Smoak the unlikely catalyst as Blue Jays make baseball history

Toronto Blue Jays' Justin Smoak hits a walk-off home run. (Fred Thornhill/CP)

TORONTO — With one swing of the bat Tuesday, Justin Smoak made a little bit of history for himself, and a really big bit of history for his team. And he was by far the least likely Toronto Blue Jay to do it.

Let’s explain. It was the ninth inning and the Blue Jays were trailing the Boston Red Sox by one. Boston’s closer, Craig Kimbrel, had his first out of the frame when Smoak stepped to the plate and took three straight breaking balls outside the zone, working a 3-0 count.

Coming in, Smoak had never homered on a 3-0 pitch over his nine years in the majors. In fact, he’d barely swung the bat at all. He’d seen 269 pitches with a 3-0 count and offered at only 16 of them. Nearly 95 per cent of the time, he’d left his bat on his shoulder.

But when Kimbrel threw him the 270th 3-0 pitch of his career, Smoak figured he’d try something different. And here’s how it went:

“Yeah, I don’t normally do that,” Smoak says at his locker a couple days later, wrapping blue tape around his wrists shortly before a game. “But that situation right there — ninth inning, down by a run, facing the best guy in the game — I was like, ‘Let’s take a chance right here and see what happens.’”

What happened wasn’t just a first for Smoak — it was a first for baseball. That was Toronto’s seventh home run this year in a 3-0 count, the most any team has hit in a single MLB season.

Since 1908 — which is as far back as Baseball Reference’s Play Index will take you — five teams had hit six home runs in 3-0 counts. Three more had hit five. No team had ever hit seven.

And that Smoak of all people was the one to give Toronto the record is a fun turn of fate. The Blue Jays as a team are a swing-happy bunch in 3-0 counts. Coming into Thursday night’s play, Toronto was leading baseball with 41 swings in 3-0 situations. Only two other teams were over 30. Nearly half the league — 13 teams — was at 15 or fewer. But Smoak is one of the least likely Blue Jays to do it. He learned early in his career that it doesn’t typically go well for him.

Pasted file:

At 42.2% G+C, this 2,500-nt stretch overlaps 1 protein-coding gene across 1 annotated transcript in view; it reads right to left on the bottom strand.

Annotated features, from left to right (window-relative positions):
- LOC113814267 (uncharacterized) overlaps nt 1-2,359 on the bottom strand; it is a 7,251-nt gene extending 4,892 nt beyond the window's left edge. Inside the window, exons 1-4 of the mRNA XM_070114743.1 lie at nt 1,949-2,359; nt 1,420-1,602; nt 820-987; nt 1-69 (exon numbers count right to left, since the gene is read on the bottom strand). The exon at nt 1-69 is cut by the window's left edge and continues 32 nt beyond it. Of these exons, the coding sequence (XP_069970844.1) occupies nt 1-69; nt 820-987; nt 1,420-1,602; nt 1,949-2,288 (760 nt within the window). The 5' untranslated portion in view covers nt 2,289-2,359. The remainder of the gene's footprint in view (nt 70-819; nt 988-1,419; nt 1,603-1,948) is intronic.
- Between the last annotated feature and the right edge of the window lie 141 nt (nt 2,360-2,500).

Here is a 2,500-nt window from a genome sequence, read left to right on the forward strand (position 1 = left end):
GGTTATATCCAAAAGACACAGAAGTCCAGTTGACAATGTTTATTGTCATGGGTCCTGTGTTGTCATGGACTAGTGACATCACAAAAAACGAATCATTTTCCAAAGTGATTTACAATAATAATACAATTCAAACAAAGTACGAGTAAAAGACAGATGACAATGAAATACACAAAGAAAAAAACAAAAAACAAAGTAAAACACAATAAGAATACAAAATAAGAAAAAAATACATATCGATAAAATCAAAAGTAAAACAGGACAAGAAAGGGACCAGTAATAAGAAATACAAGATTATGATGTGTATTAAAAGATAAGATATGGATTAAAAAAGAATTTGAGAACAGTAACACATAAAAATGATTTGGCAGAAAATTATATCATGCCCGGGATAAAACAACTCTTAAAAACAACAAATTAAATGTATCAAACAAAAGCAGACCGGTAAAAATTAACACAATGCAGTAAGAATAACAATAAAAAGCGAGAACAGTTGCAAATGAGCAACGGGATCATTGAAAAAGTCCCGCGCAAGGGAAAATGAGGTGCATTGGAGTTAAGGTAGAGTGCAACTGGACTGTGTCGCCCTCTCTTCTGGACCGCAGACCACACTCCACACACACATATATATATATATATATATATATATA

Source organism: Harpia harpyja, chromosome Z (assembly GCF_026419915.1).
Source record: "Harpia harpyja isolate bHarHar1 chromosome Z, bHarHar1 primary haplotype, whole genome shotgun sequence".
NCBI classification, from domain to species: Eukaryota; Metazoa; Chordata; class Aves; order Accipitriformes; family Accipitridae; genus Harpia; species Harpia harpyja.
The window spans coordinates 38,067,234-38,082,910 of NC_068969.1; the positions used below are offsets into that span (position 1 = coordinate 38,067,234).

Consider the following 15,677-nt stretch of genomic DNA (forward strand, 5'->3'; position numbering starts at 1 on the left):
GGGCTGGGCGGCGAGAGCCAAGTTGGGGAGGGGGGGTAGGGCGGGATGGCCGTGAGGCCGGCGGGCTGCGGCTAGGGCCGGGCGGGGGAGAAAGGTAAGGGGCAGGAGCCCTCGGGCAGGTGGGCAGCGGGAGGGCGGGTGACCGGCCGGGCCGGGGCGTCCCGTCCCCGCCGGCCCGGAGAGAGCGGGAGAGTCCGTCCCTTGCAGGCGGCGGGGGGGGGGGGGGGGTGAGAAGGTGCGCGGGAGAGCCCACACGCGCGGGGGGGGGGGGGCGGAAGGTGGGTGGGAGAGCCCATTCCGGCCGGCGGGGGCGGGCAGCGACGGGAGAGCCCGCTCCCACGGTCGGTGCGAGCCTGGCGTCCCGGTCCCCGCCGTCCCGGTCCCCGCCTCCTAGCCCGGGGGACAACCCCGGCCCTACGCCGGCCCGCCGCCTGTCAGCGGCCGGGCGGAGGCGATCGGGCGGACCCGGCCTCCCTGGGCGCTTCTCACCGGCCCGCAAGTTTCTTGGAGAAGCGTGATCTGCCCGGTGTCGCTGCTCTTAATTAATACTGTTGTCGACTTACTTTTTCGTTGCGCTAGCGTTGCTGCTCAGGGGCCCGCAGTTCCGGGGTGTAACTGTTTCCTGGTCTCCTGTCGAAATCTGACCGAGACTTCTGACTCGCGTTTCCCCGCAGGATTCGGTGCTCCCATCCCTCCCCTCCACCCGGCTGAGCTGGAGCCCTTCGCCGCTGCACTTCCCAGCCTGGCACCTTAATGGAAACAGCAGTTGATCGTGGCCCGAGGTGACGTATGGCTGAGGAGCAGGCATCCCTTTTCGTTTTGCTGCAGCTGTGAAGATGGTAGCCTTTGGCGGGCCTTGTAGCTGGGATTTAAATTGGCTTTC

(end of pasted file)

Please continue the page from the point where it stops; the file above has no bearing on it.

“For me, when I get to a 3-0 count, I try to do too much,” he says. “I end up rolling over or getting too big and flying out.”

Smoak has seen 28 pitches in 3-0 counts this season, the most of any Blue Jay. But Tuesday’s home run was only the third time he’s swung. Compare that to Russell Martin, who’s seen the next most 3-0 pitches — 25 — and swung at 11 of them. Or Yangervis Solarte, who’s gone after half of the 24 pitches he’s seen in 3-0 counts.

Player 3-0 Counts Swings (%) Hits & Sac Flies Outs Foul Balls Swinging Strikes
Justin Smoak 28 3 (10.7%) 1 0 2 0
Russell Martin 25 11 (44%) 2 2 6 1
Yangervis Solarte 24 12 (50%) 3 1 7 1
Curtis Granderson 19 3 (15.7%) 1 0 1 1
Kendrys Morales 18 2 (11.1%) 0 0 2 0
Teoscar Hernandez 16 4 (25%) 0 2 1 1
Randal Grichuk 10 2 (20%) 1 0 0 1
Josh Donaldson 10 2 (20%) 0 2 0 0
Luke Maile 10 1 (10%) 0 0 1 0

“Honestly, that’s just Gibby trusting guys and giving them the green light,” Smoak says. “In this league, it’s tough. I can’t tell you how many times I’ve seen 3-1 change-ups or 3-1 curveballs. But, 3-0, that might be the one pitch where you have a chance to do something. So, why not take a chance when you get those opportunities?”